Shoes: You can follow the rules for business professional above. However, you might also choose coordinating flats or loafers that match your ensemble.
Accessories: For a first interview or an event that calls for Business Casual, still keep it simple, but feel free to pick accessories that show your personality.
Jewelry: Again, less is more. Still avoid wearing ankle bracelets or any other piercings than one per ear, but feel free to pick jewelry that coordinates with your clothes or that may be more stylish.
Bags: Same as with Business Professional, choose a small and simple purse that has structure and in a color that coordinates with your ensemble. Keep to leather or finely woven fabric.
Briefcase or Portfolio: It may not be needed, but stick to the rules above.
Grooming and Clothing Care Tips for Any Business Setting
Hair, Nails and Facial Hair
Keep your hair clean, neat, and out of your face. Head scarves are appropriate in understated patterns or tones that match the rest of your ensemble. Nails should be groomed, neat, and clean. Avoid long uncut nails or bright nail polish.The clean-shaven look is always a winner. If you have facial hair, be sure it is properly trimmed and clean.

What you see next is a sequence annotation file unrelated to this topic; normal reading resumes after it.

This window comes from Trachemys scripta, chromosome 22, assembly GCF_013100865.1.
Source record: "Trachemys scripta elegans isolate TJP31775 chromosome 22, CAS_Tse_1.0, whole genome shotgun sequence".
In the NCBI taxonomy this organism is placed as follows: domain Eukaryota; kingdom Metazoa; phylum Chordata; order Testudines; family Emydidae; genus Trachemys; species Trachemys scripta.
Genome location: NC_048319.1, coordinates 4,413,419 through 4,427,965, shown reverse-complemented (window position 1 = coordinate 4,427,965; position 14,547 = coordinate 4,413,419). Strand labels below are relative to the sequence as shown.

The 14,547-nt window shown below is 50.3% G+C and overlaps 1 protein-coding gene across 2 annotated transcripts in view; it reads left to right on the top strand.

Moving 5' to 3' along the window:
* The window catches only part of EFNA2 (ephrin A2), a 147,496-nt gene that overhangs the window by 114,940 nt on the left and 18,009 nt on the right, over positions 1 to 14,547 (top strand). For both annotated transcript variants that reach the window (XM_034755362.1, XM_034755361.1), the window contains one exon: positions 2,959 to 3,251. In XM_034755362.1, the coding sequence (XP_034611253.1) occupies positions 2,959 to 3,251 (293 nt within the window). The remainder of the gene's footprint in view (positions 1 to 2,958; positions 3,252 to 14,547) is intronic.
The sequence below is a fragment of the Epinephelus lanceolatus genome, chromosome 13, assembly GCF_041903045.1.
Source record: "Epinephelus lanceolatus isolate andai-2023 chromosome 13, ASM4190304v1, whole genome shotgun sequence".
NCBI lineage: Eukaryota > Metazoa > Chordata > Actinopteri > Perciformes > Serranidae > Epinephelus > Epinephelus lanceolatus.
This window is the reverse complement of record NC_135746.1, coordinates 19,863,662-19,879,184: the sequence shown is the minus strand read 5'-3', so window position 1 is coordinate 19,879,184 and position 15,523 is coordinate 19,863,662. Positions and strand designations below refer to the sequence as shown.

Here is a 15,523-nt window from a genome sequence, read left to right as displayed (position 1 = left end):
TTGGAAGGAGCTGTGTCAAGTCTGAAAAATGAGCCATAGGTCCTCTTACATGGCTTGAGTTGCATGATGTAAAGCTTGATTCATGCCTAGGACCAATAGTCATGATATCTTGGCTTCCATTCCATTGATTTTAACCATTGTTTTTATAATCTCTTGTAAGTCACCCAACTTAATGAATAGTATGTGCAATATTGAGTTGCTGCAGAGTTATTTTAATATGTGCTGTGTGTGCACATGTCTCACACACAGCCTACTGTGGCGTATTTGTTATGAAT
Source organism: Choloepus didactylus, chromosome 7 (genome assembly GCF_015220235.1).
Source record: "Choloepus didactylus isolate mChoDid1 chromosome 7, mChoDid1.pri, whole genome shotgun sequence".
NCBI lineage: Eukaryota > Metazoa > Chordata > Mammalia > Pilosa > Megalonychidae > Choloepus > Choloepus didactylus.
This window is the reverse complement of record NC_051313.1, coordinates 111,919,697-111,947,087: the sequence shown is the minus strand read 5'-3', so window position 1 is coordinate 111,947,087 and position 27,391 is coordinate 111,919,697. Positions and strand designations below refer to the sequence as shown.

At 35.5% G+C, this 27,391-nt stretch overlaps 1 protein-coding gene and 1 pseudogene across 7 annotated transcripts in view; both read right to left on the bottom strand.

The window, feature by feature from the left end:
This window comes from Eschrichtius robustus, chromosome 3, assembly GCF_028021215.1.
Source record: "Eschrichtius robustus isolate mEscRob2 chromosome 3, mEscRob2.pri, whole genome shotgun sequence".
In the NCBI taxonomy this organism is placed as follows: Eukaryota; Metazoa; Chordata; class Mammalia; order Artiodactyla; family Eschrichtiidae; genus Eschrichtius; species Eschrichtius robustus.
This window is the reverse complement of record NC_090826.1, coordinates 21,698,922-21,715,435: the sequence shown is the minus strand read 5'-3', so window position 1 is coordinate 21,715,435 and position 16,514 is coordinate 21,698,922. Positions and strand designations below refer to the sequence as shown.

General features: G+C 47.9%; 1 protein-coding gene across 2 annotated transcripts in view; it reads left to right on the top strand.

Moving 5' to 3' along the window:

Cosmetics, Perfume and Cologne
Keep makeup simple and natural looking. If you wear perfume or cologne, use sparingly or not at all.
Taking good care of your suits and interview outfits will keep them looking good and lasting long. A well-taken-care-of suit will look sharp beyond the interviews and into your new job!
Dry Cleaning: Have your suits, blazers, sport coats, skirts, slacks and sweaters dry cleaned regularly. They can be pressed professionally, or carefully steamed at home.
Alterations: Find a local tailor to handle any alterations to your clothing. Most suits will almost surely need some adjustment to look their best on you. Many stores will include tailoring with the purchase of professional clothing, so take advantage of this offer!
Shoe Polish: Polish your shoes regularly to keep them looking new. Polishing your shoes also makes them last longer!
What NOT to Wear
The list below includes items that should never be worn for an interview. They are neither professional nor smart!
Sandals or athletic shoes/sneakers
Athletic socks or white socks
Low cut, tight, or poorly-fitting garments
Loud colors or fabrics
Worn, threadbare, wrinkled or outdated clothing